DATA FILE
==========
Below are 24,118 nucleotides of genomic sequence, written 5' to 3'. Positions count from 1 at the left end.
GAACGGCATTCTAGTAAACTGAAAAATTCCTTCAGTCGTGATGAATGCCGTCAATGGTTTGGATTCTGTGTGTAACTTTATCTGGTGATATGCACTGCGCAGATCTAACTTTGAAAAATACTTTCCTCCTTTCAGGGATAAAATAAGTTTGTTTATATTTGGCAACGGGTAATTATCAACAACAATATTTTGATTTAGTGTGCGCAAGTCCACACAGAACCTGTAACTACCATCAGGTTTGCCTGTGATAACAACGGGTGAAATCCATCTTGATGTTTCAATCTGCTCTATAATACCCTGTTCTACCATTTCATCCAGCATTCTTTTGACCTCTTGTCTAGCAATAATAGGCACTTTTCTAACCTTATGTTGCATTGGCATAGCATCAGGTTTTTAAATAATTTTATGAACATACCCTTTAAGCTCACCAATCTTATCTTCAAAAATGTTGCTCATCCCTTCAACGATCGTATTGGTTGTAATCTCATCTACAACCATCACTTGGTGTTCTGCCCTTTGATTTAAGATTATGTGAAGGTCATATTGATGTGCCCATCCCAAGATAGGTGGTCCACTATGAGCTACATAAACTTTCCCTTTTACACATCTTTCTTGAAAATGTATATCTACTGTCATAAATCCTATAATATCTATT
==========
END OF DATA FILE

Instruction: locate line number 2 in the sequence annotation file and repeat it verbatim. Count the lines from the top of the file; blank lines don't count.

GAACGGCATTCTAGTAAACTGAAAAATTCCTTCAGTCGTGATGAATGCCGTCAATGGTTTGGATTCTGTGTGTAACTTTATCTGGTGATATGCACTGCGCAGATCTAACTTTGAAAAATACTTTCCTCCTTTCAGGGATAAAATAAGTTTGTTTATATTTGGCAACGGGTAATTATCAACAACAATATTTTGATTTAGTGTGCGCAAGTCCACACAGAACCTGTAACTACCATCAGGTTTGCCTGTGATAACAACGGGTGAAATCCATCTTGATGTTTCAATCTGCTCTATAATACCCTGTTCTACCATTTCATCCAGCATTCTTTTGACCTCTTGTCTAGCAATAATAGGCACTTTTCTAACCTTATGTTGCATTGGCATAGCATCAGGTTTTTAAATAATTTTATGAACATACCCTTTAAGCTCACCAATCTTATCTTCAAAAATGTTGCTCATCCCTTCAACGATCGTATTGGTTGTAATCTCATCTACAACCATCACTTGGTGTTCTGCCCTTTGATTTAAGATTATGTGAAGGTCATATTGATGTGCCCATCCCAAGATAGGTGGTCCACTATGAGCTACATAAACTTTCCCTTTTACACATCTTTCTTGAAAATGTATATCTACTGTCATAAATCCTATAATATCTATT